John is going to conclude for us with a message in this theme.


Thank you, John. In our message today, we were given a picture of Jesus. It’s outlined in the blessings. Blessed, blessed, blessed. The Lord wants to bless your heart. It doesn’t always come wrapped the way we expect it. But if we accept these gifts, if we follow these steps, we may begin poor in spirit, but ultimately, great is our reward in Heaven. Would you like that reward friends? Let’s bow our heads and pray.

Father in Heaven, thank you so much for these simple teachings that help us to understand not only the sequence of salvation, but the very character of Jesus. The greatest blessing of all came wrapped in the form of Christ. God so loved the world He gave His Son. Lord, I pray that we will embrace that truth, embracing the Lord, and live out these principles in our lives. Be with us as we go from this place. We ask in Christ’s name. Amen.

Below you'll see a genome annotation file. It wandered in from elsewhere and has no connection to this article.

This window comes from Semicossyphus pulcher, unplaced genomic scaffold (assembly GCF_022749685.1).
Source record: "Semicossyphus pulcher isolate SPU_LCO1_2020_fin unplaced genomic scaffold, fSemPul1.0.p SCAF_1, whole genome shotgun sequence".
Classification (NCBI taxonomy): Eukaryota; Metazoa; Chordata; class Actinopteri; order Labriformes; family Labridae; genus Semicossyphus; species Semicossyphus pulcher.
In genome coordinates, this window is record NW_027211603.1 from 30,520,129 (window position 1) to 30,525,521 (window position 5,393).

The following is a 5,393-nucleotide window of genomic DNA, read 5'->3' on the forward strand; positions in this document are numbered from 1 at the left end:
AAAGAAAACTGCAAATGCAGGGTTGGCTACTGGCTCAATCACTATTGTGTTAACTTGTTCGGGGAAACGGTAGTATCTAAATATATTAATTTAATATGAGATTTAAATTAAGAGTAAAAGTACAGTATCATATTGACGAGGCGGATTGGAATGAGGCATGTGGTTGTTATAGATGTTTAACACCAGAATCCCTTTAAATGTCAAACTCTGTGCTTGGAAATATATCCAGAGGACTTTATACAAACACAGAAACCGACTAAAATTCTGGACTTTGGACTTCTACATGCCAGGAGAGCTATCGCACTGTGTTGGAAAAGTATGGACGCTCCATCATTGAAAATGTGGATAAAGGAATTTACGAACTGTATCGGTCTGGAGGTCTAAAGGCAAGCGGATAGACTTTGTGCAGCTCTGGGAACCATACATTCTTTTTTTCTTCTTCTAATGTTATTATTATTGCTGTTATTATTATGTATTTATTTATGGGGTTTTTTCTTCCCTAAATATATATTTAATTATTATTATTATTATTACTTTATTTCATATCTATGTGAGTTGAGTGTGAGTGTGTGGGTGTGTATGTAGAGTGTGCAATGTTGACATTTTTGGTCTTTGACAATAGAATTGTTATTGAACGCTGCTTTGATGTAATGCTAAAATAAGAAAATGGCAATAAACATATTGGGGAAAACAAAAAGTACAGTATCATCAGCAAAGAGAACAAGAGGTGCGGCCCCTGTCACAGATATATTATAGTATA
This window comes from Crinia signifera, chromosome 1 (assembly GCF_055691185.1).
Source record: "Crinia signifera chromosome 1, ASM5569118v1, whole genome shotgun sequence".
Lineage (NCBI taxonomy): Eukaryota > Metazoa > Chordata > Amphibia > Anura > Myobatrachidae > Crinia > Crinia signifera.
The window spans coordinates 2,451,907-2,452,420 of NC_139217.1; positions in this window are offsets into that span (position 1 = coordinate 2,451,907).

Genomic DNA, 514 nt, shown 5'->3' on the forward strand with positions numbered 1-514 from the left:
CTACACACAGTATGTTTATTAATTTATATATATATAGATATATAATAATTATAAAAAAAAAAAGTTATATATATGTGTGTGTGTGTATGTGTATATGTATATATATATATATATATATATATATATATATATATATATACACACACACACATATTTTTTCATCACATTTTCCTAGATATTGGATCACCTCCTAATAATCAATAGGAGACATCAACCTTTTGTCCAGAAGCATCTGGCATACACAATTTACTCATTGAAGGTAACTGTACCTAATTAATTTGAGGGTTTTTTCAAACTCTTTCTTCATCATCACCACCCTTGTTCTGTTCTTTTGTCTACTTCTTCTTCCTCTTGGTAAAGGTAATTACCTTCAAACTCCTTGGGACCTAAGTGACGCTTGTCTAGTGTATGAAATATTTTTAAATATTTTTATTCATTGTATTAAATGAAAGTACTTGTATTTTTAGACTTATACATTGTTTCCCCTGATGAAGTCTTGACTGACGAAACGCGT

I’d like to invite those who were baptized, and their family, to come to the back door and we can welcome them in. Thank you.

Share a Prayer Request
Ask a Bible Question



Prayer Request:

Share a Prayer Request


Bible Question:

Ask a Bible Question